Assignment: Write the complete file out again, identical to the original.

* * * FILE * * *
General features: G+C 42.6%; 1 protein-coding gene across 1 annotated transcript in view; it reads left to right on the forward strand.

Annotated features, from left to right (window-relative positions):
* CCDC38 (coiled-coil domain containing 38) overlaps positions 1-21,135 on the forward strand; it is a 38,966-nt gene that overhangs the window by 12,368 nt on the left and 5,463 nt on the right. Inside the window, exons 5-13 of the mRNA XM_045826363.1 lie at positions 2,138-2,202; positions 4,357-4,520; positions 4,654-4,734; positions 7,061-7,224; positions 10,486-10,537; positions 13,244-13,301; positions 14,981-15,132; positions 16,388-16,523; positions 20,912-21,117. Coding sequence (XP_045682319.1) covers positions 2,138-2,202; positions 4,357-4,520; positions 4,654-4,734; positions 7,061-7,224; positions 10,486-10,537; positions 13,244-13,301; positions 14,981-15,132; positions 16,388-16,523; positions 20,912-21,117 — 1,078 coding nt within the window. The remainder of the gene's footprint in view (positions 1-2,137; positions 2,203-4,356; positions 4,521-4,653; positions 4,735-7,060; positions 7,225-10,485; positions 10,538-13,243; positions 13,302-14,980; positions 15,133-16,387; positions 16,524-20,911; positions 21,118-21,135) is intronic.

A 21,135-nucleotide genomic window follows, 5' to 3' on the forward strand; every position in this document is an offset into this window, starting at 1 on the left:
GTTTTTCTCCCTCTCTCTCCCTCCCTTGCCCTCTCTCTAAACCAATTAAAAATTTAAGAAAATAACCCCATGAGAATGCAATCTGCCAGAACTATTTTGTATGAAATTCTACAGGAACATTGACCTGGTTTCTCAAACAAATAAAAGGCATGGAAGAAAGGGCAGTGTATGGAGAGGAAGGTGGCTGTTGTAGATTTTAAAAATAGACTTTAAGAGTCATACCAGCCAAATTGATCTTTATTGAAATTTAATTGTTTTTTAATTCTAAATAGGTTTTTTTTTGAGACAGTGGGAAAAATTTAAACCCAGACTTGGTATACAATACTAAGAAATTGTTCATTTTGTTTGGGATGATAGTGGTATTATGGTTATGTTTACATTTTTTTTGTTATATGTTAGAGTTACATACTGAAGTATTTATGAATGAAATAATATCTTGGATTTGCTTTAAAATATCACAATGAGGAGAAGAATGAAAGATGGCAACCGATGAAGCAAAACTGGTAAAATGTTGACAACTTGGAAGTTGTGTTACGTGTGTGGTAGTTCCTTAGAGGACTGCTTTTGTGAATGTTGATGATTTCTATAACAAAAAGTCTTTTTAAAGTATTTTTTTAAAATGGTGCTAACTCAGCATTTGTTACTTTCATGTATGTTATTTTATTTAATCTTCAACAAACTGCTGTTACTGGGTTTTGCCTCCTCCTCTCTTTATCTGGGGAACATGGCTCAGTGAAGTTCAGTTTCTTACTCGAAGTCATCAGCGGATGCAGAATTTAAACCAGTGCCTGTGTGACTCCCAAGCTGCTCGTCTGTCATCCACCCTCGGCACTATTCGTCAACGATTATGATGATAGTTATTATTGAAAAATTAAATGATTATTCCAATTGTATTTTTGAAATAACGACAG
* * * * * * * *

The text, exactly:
General features: G+C 42.6%; 1 protein-coding gene across 1 annotated transcript in view; it reads left to right on the forward strand.

Annotated features, from left to right (window-relative positions):
* CCDC38 (coiled-coil domain containing 38) overlaps positions 1-21,135 on the forward strand; it is a 38,966-nt gene that overhangs the window by 12,368 nt on the left and 5,463 nt on the right. Inside the window, exons 5-13 of the mRNA XM_045826363.1 lie at positions 2,138-2,202; positions 4,357-4,520; positions 4,654-4,734; positions 7,061-7,224; positions 10,486-10,537; positions 13,244-13,301; positions 14,981-15,132; positions 16,388-16,523; positions 20,912-21,117. Coding sequence (XP_045682319.1) covers positions 2,138-2,202; positions 4,357-4,520; positions 4,654-4,734; positions 7,061-7,224; positions 10,486-10,537; positions 13,244-13,301; positions 14,981-15,132; positions 16,388-16,523; positions 20,912-21,117 — 1,078 coding nt within the window. The remainder of the gene's footprint in view (positions 1-2,137; positions 2,203-4,356; positions 4,521-4,653; positions 4,735-7,060; positions 7,225-10,485; positions 10,538-13,243; positions 13,302-14,980; positions 15,133-16,387; positions 16,524-20,911; positions 21,118-21,135) is intronic.

A 21,135-nucleotide genomic window follows, 5' to 3' on the forward strand; every position in this document is an offset into this window, starting at 1 on the left:
GTTTTTCTCCCTCTCTCTCCCTCCCTTGCCCTCTCTCTAAACCAATTAAAAATTTAAGAAAATAACCCCATGAGAATGCAATCTGCCAGAACTATTTTGTATGAAATTCTACAGGAACATTGACCTGGTTTCTCAAACAAATAAAAGGCATGGAAGAAAGGGCAGTGTATGGAGAGGAAGGTGGCTGTTGTAGATTTTAAAAATAGACTTTAAGAGTCATACCAGCCAAATTGATCTTTATTGAAATTTAATTGTTTTTTAATTCTAAATAGGTTTTTTTTTGAGACAGTGGGAAAAATTTAAACCCAGACTTGGTATACAATACTAAGAAATTGTTCATTTTGTTTGGGATGATAGTGGTATTATGGTTATGTTTACATTTTTTTTGTTATATGTTAGAGTTACATACTGAAGTATTTATGAATGAAATAATATCTTGGATTTGCTTTAAAATATCACAATGAGGAGAAGAATGAAAGATGGCAACCGATGAAGCAAAACTGGTAAAATGTTGACAACTTGGAAGTTGTGTTACGTGTGTGGTAGTTCCTTAGAGGACTGCTTTTGTGAATGTTGATGATTTCTATAACAAAAAGTCTTTTTAAAGTATTTTTTTAAAATGGTGCTAACTCAGCATTTGTTACTTTCATGTATGTTATTTTATTTAATCTTCAACAAACTGCTGTTACTGGGTTTTGCCTCCTCCTCTCTTTATCTGGGGAACATGGCTCAGTGAAGTTCAGTTTCTTACTCGAAGTCATCAGCGGATGCAGAATTTAAACCAGTGCCTGTGTGACTCCCAAGCTGCTCGTCTGTCATCCACCCTCGGCACTATTCGTCAACGATTATGATGATAGTTATTATTGAAAAATTAAATGATTATTCCAATTGTATTTTTGAAATAACGACAG